In a sense, too, patient self-efficacy appeared to influence GP self-efficacy. In many cases the GP was less confident as a result of barriers to behaviour change their patient faced. The interviewed GPs actually reported strategies in keeping with social cognitive theory, which they employed in order to increase patient self-efficacy, for example, modelling the advised behaviours (“this worked for me!”), motivational interviewing as a form of delivering imagined experience, and discussing with the patients the recognised barriers to mastery experiences.
As has been pointed out already, the low expectation of positive weight loss outcomes from the GP’s actions is supported by the evidence in the literature [7, 8], in which few lifestyle interventions have been shown to produce significant, sustained weight loss. Some of the GPs were aware of this, and this lack of evidence can be considered as impacting on self-efficacy both as outcome expectation and as a form of verbal persuasion: being told by an external source that “this isn’t possible.”
A lot of the frustration in the GPs arose from this depressing cycle of not being effective and therefore not feeling confident, giving rise to an unusual situation of often not genuinely believing that the management advice that they were giving patients would produce the desired outcome, which can be contrasted with the treatment advice given for many medical conditions. This is consistent with findings from a 2014 study in New Zealand of GP perceptions around weight management, which found that GPs felt disempowered by the lack of efficacy of available resources and interventions , and a 2007 study of primary care clinicians in the US, in which the interviewees expressed frustration over lack of effectiveness in this area .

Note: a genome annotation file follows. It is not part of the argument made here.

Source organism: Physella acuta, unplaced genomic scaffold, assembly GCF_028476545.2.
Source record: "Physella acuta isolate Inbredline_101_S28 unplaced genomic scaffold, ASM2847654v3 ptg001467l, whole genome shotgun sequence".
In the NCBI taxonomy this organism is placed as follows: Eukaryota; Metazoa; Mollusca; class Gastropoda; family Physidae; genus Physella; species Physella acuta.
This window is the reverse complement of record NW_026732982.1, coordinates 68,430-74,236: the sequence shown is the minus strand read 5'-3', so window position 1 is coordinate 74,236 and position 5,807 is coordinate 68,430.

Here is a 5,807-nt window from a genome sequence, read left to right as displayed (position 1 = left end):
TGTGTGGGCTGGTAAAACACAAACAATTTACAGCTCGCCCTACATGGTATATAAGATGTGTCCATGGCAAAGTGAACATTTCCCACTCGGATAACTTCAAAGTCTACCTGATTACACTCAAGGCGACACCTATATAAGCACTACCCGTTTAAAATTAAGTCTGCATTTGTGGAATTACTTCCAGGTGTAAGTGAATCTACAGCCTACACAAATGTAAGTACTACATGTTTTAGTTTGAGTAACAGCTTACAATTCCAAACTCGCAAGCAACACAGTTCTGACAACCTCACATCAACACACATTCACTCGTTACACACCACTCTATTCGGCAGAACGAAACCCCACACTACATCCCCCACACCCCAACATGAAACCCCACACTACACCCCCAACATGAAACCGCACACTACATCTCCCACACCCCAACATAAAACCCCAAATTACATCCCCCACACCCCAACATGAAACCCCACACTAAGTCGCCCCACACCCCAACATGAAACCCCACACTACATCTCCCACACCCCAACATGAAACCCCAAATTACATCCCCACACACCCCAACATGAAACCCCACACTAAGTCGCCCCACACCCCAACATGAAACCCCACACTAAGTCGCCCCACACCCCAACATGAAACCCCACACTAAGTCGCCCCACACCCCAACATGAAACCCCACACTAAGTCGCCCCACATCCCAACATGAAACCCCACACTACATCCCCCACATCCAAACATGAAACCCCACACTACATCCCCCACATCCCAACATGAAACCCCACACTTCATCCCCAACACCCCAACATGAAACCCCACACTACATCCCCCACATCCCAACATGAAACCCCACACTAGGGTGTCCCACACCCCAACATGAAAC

This frustration sets up a conflict for the GP between their desire to provide encouragement and motivation and the fact that they cannot in full honesty provide high weight loss outcome expectations to the patient. As mentioned, some GPs made an attempt to compromise here by trying to adjust patient expectations around implausible goals for weight loss. A 2011 interview study of GPs and nurses in Scotland  similarly found that some clinicians encouraged change for its own sake rather than pushing for unrealistic goals, and the authors identified that if modest weight loss or even just preventing weight gain is seen as success, then this may ameliorate the GPs’ sense of frustration.
One limitation of this study is that no participant checking was conducted in order to verify the accuracy of our analysis of participant comments. In addition, this was a qualitative survey study looking at a small group of recruited GPs from a limited geographic region and is not expected to be representative of the whole breadth of Australian general practice experience. The nature of recruitment meant that the GPs involved were likely to have a particular interest in improving their management in the area of overweight and obesity, compared to the wider GP population. Given that recruitment was via convenience sampling (part of a wider study), data saturation was not confidently reached. However, few new themes emerged in the final interviews.